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I owned both a Kahr CM9 and a S&W 642 until I went crazy and sold my S&W 642. Both weapons have different advantages, based largely on my experience with my 2 and my personal opinions.

J-Frame- PRO: no slide to rack, more ergonomic, (almost) never malfunctions, easy to carry IWB/AIWB. CON: Reload time, number of rounds, malfunctions tend to be catastrophic

Micro 9- PRO: Reload time, easy to carry multiple reloads, malfunctions easier to overcome. CON: Ergonomics, harder to grip/draw from holster, slides harder to rack, more limited locations for IWB holster placement.

Again, these are just my 2 cents. I like both, and will probably end up buying another J frame/LCR to add to my CC options.
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Old March 21, 2013, 05:39 AM   #40
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Snubs have their place and it's ideal to have one in your carry line-up. That being said, the slim 9mm and 45acp guns like the Shield (7+1rds 9mm) and XDS (5+1 45acp & 7+1 9mm) are slimmer for IWB carry, faster to reload if necessary and it's very easy to carry a spare mag.

I had a 9mm Shield, but currently use a 45acp XDS for IWB carry. My 642 is best suited for ankle or in a 5.11 holster shirt while bike riding and a speed strip in the other 5.11 shirt pocket. I can IWB my 66-2 no problem, but a slim semi-auto is just much easier and more comfortable all day. Opinions vary, but this is mine.
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Old March 21, 2013, 06:29 PM   #41
Glenn E. Meyer
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Given the current contours of my body (sigh), I've given up on IWBs. As Michael Bane said on the TEEVEE, with the right cover garments you can wear an OWB fairly easily. So I do and cover my Glock 26 and an extra mag. Thus, I get 11 rounds and a reload.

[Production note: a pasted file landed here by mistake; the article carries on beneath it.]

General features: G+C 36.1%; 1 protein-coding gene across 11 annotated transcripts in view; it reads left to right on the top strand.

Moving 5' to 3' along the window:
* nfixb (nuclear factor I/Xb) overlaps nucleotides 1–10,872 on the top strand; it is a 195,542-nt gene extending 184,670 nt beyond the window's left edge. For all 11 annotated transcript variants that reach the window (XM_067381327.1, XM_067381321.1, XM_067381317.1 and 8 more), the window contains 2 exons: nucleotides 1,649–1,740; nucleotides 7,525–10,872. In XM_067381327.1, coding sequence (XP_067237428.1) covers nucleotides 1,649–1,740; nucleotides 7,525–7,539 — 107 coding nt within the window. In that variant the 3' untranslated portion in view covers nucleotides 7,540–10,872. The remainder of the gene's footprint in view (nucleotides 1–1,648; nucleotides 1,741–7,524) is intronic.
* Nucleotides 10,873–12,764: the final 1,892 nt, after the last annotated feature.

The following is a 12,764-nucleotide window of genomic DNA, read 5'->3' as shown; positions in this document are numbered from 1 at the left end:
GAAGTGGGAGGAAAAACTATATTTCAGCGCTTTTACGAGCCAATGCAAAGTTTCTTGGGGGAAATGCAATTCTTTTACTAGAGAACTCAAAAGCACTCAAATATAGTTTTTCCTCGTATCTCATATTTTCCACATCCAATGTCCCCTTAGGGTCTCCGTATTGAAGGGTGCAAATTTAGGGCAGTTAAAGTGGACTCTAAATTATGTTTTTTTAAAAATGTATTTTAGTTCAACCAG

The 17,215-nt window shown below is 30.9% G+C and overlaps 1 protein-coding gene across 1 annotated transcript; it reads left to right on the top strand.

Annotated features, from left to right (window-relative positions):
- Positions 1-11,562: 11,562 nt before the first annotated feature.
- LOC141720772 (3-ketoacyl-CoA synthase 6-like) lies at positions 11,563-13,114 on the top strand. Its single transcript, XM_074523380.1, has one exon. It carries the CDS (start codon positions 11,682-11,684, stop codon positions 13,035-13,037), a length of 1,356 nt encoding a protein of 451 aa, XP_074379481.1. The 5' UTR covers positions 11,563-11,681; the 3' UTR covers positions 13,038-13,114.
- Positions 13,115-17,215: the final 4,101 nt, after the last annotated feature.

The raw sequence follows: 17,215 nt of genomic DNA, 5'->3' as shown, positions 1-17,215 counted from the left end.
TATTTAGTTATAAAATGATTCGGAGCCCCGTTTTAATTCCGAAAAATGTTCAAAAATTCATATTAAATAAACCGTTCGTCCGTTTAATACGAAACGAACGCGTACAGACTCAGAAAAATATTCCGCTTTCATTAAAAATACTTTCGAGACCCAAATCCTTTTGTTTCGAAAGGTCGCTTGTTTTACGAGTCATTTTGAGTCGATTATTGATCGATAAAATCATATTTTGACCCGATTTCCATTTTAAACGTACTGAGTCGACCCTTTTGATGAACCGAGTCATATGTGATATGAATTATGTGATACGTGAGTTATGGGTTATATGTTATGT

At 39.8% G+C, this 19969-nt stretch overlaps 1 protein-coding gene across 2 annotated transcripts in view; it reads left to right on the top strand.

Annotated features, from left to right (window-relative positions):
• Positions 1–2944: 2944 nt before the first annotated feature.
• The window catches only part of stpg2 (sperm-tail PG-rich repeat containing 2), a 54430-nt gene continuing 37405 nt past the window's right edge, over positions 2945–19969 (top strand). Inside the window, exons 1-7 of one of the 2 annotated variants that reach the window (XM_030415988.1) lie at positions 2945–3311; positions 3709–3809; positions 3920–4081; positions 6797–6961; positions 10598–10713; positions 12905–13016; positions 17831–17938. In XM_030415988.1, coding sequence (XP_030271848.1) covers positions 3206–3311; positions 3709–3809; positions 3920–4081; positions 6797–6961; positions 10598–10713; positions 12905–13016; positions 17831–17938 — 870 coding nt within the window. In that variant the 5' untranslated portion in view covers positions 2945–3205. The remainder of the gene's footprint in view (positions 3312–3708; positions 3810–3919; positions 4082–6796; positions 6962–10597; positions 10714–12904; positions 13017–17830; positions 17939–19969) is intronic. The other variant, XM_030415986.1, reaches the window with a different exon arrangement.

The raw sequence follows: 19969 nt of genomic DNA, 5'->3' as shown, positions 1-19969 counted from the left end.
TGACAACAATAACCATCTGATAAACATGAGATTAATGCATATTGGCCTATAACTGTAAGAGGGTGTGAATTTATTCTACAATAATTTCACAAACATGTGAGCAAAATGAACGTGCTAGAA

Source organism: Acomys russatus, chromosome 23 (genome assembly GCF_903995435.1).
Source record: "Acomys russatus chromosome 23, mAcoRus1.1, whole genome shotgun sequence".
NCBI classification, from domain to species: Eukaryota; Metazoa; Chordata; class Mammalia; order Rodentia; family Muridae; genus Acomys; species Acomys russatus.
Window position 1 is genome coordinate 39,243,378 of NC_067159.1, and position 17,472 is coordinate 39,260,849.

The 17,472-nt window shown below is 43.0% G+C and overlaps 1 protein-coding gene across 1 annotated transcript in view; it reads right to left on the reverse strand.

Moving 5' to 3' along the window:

I also found - and this might be because I'm left handed that IWB holsters tend to release the mag on a semi. I notice that the trigger guard cover would flex enough to press it. Happened with Glocks and a 1911.

That being said, the J frame in the pocket works for me. I've found the 26 too large for easy pocket carry but I've done it in cargo pants.

Pocket Js work for moi but an LCP does also but as a BUG.
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Old March 23, 2013, 02:22 PM   #42
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Quote:
.... nothing beats the simplicity of a double action action revolver. You never have to remember if you have a round chambered, if the safety is on, or if the hammer needs to be cocked. You pull it out and shart pulling the trigger.
Won't argue that statement....however....

I have two 5 shot revolvers (S&W and Ruger) and a Kahr PM9 so I've tried both sides. Any firearm I carry has a chambered round. That being said, your comment regarding the properties of a double action revolver exactly fits my PM9. It is always chambered, there is no safety (hence it can not be on), and there is no hammer. You pull it out and start shooting. Maybe that is why I like it so much.